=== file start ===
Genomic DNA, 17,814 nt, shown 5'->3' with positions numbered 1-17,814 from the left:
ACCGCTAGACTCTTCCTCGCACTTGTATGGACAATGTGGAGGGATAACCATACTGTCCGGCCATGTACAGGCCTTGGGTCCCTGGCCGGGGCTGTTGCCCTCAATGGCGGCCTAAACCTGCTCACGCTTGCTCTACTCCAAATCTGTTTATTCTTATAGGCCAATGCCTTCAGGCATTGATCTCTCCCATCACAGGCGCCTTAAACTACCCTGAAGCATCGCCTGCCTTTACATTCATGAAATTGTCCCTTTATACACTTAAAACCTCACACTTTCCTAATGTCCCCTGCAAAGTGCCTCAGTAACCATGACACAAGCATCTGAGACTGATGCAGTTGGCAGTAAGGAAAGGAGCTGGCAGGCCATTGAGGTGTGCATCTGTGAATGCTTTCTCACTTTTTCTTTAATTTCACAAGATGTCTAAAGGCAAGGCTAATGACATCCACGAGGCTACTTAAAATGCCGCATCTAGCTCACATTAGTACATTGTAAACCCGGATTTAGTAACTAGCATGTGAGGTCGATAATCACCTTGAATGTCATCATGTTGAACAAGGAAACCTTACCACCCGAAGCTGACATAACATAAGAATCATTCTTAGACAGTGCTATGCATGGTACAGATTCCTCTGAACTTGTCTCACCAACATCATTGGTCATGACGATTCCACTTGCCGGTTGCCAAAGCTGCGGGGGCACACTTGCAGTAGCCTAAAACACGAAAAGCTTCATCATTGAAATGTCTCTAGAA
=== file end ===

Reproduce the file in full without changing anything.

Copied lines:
Genomic DNA, 17,814 nt, shown 5'->3' with positions numbered 1-17,814 from the left:
ACCGCTAGACTCTTCCTCGCACTTGTATGGACAATGTGGAGGGATAACCATACTGTCCGGCCATGTACAGGCCTTGGGTCCCTGGCCGGGGCTGTTGCCCTCAATGGCGGCCTAAACCTGCTCACGCTTGCTCTACTCCAAATCTGTTTATTCTTATAGGCCAATGCCTTCAGGCATTGATCTCTCCCATCACAGGCGCCTTAAACTACCCTGAAGCATCGCCTGCCTTTACATTCATGAAATTGTCCCTTTATACACTTAAAACCTCACACTTTCCTAATGTCCCCTGCAAAGTGCCTCAGTAACCATGACACAAGCATCTGAGACTGATGCAGTTGGCAGTAAGGAAAGGAGCTGGCAGGCCATTGAGGTGTGCATCTGTGAATGCTTTCTCACTTTTTCTTTAATTTCACAAGATGTCTAAAGGCAAGGCTAATGACATCCACGAGGCTACTTAAAATGCCGCATCTAGCTCACATTAGTACATTGTAAACCCGGATTTAGTAACTAGCATGTGAGGTCGATAATCACCTTGAATGTCATCATGTTGAACAAGGAAACCTTACCACCCGAAGCTGACATAACATAAGAATCATTCTTAGACAGTGCTATGCATGGTACAGATTCCTCTGAACTTGTCTCACCAACATCATTGGTCATGACGATTCCACTTGCCGGTTGCCAAAGCTGCGGGGGCACACTTGCAGTAGCCTAAAACACGAAAAGCTTCATCATTGAAATGTCTCTAGAA